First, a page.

This bodhisattva posture, seated in royal ease, the head supported by the right hand, the elbow leaning over the raised knee, was very popular in Gandhara and the Swat Valley but is rarely seen Tibetan sculptures.
Quite similar to the 6-arm Avalokiteshvara published in a previous post, this one has a larger 8-petal lotus flower in his left hand, the cruciform navel and lobed abdomen correspond to the standard Kashmiri style, the end of his garment is gathered in a scallop shape under his feet, the lotus base has some striking petals made of two fat parts and a very pointed end. There are a few similar examples of such petals among Kashmiri statues dated 9th-10th century. The rather large head has been painted in the Tibetan fashion, with cold gold on the face, red pigment on the lips and blue pigment for the eyes, eyebrows and hair.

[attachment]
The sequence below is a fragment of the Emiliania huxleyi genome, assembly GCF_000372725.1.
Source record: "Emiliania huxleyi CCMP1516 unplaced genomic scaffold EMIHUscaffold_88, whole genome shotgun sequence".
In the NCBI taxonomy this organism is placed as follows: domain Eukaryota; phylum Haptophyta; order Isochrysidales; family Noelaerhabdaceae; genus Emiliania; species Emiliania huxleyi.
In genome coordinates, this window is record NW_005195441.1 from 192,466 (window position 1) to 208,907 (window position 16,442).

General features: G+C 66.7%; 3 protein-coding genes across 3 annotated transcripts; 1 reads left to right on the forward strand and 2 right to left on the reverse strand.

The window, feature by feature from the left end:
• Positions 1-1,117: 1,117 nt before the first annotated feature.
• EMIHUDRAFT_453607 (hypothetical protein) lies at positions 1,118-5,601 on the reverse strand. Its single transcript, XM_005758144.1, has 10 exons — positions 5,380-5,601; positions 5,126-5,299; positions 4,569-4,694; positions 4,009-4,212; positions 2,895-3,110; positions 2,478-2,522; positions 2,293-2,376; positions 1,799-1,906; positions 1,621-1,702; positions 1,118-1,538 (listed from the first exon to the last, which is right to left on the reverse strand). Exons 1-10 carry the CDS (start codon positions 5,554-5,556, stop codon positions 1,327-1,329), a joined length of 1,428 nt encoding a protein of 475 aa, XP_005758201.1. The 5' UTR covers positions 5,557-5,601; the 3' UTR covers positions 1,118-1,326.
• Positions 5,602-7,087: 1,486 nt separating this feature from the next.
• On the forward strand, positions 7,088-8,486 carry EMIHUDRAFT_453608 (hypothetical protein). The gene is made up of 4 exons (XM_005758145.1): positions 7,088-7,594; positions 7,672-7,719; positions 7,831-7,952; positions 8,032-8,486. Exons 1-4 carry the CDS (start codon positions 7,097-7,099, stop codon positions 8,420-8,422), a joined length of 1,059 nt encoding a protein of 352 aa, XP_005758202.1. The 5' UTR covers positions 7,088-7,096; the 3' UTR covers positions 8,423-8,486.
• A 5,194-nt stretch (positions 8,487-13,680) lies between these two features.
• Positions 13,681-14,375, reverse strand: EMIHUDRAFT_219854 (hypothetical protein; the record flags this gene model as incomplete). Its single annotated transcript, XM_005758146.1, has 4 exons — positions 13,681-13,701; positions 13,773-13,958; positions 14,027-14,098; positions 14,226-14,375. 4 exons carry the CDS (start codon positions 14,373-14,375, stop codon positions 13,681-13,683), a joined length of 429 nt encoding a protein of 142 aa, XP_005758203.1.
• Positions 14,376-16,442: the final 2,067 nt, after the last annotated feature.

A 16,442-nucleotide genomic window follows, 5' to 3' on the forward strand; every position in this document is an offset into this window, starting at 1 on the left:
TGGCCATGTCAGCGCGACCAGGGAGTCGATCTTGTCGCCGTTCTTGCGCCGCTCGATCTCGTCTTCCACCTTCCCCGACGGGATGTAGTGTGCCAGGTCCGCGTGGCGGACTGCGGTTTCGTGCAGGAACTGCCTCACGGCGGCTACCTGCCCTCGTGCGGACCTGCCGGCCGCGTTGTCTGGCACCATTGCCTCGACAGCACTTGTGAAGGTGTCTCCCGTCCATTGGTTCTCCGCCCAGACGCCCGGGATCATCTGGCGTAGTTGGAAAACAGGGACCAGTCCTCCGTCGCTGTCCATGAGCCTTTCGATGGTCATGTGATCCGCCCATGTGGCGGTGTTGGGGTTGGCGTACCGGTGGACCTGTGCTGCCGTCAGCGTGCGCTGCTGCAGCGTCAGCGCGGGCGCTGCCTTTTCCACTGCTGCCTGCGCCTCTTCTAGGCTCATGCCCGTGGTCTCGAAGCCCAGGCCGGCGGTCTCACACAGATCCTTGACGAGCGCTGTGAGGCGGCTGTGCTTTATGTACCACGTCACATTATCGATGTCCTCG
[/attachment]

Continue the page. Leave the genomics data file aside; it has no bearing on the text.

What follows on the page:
We will not the large effigy of Amitabha in his headdress and the antelope skin knotted across his chest and covering his left shoulder.